Socialist Worker

Why must we work 70 hours a week?

Low wages force transport workers across Britain to sign up for longer and longer hours just to make ends meet. This week they took to the streets

Issue No. 1873

'LONG HOURS and stress-they're killers, aren't they?'

So said Keith Stratford, one of the bus workers who joined the TGWU union's protest over working hours outside Downing Street in London on Monday. The workers are angry that many drivers end up working 60 or even 70 hours a week. This is despite the European Working Time Directive, which sets a limit of 48 hours. New Labour introduced an opt-out clause to the working time legislation which means bosses can put pressure on workers to 'choose' to work more than 48 hours a week.

'It's down to the low wages drivers get,' explained Doug Bailey, a bus worker from Anglesey in Wales. 'To pay the mortgage you have to work long hours. We've been betrayed by Labour. The government sided with the employers and agreed to have an opt-out. Under the Working Time Directive, my managing director has rights to better hours than me.

'The law says you have to have one day off in 14. But it depends how that 24 hours is calculated. It can mean you can finish work at 1pm on Saturday and be back in work at 1pm on Sunday.'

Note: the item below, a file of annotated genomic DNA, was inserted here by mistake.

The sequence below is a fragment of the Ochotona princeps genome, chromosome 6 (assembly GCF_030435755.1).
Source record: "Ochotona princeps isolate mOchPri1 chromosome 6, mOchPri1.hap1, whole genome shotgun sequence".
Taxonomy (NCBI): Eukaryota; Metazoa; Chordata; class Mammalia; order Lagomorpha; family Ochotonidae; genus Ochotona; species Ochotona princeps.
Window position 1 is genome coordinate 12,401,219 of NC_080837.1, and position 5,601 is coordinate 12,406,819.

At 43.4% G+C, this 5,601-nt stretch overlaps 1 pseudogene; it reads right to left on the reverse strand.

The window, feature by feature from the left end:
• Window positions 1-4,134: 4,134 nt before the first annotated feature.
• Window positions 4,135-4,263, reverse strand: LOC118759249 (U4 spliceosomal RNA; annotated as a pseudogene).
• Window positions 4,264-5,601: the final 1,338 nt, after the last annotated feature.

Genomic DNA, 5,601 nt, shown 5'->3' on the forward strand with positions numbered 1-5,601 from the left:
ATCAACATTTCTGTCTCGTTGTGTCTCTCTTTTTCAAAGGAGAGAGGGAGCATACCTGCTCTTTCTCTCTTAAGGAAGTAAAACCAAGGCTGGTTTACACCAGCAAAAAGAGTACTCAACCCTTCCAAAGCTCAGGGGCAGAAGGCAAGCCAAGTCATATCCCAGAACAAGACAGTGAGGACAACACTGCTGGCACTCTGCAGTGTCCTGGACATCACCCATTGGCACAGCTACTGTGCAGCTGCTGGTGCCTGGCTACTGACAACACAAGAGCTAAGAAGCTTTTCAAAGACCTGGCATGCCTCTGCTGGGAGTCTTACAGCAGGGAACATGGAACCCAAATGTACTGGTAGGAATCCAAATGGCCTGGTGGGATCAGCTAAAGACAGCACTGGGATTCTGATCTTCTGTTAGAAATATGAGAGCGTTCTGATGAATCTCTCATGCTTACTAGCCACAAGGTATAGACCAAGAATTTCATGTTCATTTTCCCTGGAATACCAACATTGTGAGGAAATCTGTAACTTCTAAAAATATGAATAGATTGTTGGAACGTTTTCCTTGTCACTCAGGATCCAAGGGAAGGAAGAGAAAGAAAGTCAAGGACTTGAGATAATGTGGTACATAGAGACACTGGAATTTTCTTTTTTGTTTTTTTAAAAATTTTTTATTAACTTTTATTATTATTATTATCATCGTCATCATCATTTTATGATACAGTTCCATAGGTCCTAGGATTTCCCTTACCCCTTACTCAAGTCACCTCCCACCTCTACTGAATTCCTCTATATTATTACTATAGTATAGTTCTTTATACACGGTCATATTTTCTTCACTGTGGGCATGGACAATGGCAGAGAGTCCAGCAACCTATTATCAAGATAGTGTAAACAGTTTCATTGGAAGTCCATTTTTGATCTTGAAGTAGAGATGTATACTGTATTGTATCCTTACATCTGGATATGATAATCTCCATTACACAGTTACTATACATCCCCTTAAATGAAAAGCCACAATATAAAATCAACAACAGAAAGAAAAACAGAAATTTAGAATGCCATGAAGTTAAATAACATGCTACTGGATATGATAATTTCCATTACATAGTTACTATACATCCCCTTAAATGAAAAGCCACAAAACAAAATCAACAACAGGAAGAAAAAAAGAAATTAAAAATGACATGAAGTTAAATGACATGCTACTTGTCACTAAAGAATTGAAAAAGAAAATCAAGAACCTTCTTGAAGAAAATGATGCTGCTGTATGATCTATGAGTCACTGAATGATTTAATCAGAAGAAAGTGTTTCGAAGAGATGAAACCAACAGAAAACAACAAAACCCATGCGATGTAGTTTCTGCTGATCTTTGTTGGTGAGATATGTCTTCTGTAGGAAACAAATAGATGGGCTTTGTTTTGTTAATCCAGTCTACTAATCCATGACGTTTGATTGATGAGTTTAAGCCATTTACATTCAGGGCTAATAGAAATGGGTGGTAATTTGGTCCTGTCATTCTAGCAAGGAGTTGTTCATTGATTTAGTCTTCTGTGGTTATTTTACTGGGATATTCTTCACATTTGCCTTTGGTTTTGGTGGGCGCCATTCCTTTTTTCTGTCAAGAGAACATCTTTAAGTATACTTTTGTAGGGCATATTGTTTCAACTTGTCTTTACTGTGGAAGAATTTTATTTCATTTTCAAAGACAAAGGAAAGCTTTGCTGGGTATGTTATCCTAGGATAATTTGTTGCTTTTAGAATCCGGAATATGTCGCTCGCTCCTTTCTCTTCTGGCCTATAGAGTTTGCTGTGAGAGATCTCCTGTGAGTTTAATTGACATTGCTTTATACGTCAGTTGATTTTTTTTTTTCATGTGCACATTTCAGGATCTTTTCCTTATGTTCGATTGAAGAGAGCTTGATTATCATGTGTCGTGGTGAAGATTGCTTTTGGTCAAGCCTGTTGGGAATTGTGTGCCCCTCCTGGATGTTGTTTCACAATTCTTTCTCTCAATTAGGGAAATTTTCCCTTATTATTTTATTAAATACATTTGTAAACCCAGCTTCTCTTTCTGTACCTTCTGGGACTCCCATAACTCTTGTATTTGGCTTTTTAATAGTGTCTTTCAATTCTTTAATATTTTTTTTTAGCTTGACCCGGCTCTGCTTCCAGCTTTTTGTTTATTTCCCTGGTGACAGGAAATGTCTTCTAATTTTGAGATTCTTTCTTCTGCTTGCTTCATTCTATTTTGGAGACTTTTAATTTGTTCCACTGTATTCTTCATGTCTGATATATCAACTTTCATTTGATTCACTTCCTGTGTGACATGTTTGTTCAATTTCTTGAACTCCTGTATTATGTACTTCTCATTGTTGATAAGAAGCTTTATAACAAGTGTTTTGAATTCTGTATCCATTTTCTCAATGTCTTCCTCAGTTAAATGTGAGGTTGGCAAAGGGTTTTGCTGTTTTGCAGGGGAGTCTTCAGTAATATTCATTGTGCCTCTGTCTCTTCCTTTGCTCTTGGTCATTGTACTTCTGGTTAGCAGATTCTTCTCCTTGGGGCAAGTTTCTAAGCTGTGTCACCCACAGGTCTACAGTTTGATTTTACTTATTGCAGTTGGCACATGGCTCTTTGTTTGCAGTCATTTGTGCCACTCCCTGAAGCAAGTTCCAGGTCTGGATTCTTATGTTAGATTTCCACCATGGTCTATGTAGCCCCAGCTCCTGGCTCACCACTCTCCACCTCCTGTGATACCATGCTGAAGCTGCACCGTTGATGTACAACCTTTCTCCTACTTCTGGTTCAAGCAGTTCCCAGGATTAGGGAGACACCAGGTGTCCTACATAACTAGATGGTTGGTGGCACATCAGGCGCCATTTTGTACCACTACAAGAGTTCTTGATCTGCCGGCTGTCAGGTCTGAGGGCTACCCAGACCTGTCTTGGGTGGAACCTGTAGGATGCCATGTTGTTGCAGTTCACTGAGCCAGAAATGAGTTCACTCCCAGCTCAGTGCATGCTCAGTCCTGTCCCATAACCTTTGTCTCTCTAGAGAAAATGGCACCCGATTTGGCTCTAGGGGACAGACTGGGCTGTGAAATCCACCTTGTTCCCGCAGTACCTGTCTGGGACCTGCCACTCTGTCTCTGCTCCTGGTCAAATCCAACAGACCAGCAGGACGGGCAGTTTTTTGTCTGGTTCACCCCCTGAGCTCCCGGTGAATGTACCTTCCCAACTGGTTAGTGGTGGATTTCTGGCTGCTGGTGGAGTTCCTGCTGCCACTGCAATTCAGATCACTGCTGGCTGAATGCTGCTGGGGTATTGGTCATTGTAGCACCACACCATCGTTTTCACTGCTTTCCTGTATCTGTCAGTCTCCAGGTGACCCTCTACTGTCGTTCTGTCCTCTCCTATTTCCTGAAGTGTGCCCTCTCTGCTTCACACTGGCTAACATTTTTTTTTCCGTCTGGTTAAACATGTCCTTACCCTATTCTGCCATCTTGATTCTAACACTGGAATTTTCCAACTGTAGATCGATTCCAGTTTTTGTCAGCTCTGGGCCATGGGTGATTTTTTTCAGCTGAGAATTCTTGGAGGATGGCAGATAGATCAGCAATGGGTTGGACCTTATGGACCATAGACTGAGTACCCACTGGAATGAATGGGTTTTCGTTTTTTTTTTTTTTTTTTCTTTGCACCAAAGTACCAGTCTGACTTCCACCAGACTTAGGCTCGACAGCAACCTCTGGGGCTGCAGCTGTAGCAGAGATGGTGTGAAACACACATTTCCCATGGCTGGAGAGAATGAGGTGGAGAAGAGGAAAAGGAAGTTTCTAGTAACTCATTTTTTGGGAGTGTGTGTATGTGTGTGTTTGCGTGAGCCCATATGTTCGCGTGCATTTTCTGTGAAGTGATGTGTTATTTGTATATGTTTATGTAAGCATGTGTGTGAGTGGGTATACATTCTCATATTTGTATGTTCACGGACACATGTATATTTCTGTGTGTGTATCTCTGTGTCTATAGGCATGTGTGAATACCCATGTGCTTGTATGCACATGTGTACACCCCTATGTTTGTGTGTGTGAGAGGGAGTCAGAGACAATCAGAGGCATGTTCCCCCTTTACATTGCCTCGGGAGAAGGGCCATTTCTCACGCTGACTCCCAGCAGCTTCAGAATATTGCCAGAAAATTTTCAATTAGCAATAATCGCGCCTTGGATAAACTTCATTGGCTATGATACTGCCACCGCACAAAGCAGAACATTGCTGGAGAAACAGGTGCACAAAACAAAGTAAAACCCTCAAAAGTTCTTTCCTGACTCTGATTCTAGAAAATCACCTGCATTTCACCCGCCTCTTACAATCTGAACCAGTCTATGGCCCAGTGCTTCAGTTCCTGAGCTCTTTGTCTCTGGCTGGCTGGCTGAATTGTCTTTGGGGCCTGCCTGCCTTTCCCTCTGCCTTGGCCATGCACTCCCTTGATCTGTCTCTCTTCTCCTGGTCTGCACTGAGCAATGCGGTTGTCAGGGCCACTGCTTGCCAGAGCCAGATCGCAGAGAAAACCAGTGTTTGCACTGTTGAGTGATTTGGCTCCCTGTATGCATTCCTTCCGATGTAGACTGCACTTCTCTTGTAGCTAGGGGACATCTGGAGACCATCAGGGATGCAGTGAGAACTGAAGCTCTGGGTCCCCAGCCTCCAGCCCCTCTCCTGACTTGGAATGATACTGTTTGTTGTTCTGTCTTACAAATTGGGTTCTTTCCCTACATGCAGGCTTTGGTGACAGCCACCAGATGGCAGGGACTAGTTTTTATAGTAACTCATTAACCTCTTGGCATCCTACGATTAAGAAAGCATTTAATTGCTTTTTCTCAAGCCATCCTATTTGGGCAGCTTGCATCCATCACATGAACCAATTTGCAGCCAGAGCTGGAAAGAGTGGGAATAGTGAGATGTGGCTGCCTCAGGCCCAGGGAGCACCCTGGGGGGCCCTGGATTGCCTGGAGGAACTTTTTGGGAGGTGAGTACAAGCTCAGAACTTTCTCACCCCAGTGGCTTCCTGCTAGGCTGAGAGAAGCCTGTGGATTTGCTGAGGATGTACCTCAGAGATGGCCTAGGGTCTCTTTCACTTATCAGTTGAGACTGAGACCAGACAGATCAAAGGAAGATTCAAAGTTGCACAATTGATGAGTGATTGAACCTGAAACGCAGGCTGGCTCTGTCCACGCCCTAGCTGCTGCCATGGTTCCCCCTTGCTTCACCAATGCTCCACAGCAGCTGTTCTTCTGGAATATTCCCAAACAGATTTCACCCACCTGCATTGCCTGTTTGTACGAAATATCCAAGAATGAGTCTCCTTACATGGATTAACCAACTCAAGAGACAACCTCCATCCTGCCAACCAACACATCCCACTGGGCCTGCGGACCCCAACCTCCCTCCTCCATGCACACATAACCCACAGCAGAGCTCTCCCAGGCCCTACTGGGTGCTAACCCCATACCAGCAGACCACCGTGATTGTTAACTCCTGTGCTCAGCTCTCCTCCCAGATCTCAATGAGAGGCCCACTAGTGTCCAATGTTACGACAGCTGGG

Ron Day, a bus driver from Newcastle, said, 'I say to people, would you get out of bed at 4am for £12,000 a year? That's what I'm expected to do. And I'm one of the highest paid because of my length of service. It's all about profit. The company I work for, Go Ahead, always say they can't afford to give us more. But they have bought up loads of bus companies and run train services too.'

Keith Stratford added, 'I don't envisage doing 60-70 hours a week until I'm 60. And now the government's on about wanting us to carry on working till we're 70. As time goes on things have got worse, not better, for bus drivers. Tony Blair thinks he's above everyone else. Then there was the war on Iraq, which should never have happened. I just feel let down.'

Suleman, a bus driver from Cricklewood, seized the megaphone at the protest to shout towards Downing Street, 'Tony Blair, you say you've got no reverse gear. Well, neither have we. We are going to fight for our rights.'

He told Socialist Worker, 'I've got no problem with our union funds going to Labour if we get something in return. But where do our funds go? Is all that money worth it?'

Fred Gipson, a driver from High Wycombe, said, 'The opt-out clause is really a cop-out. It means we are still working long hours. I carry a Labour Party card. But I'm thinking about chopping it up. They are too blue for me. They don't stick up for working people.'

The largest delegation of some 25 bus drivers travelled from Sheffield to the protest. The workers held a successful strike in June, winning a pay rise.

'I think that is why there are so many of us here today. We feel confident,' said Mohammed Imran. 'The management thought we were divided and we weren't. But we still face working long hours and that's why we came down to join this protest.'

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Sat 18 Oct 2003, 00:00 BST
Issue No. 1873
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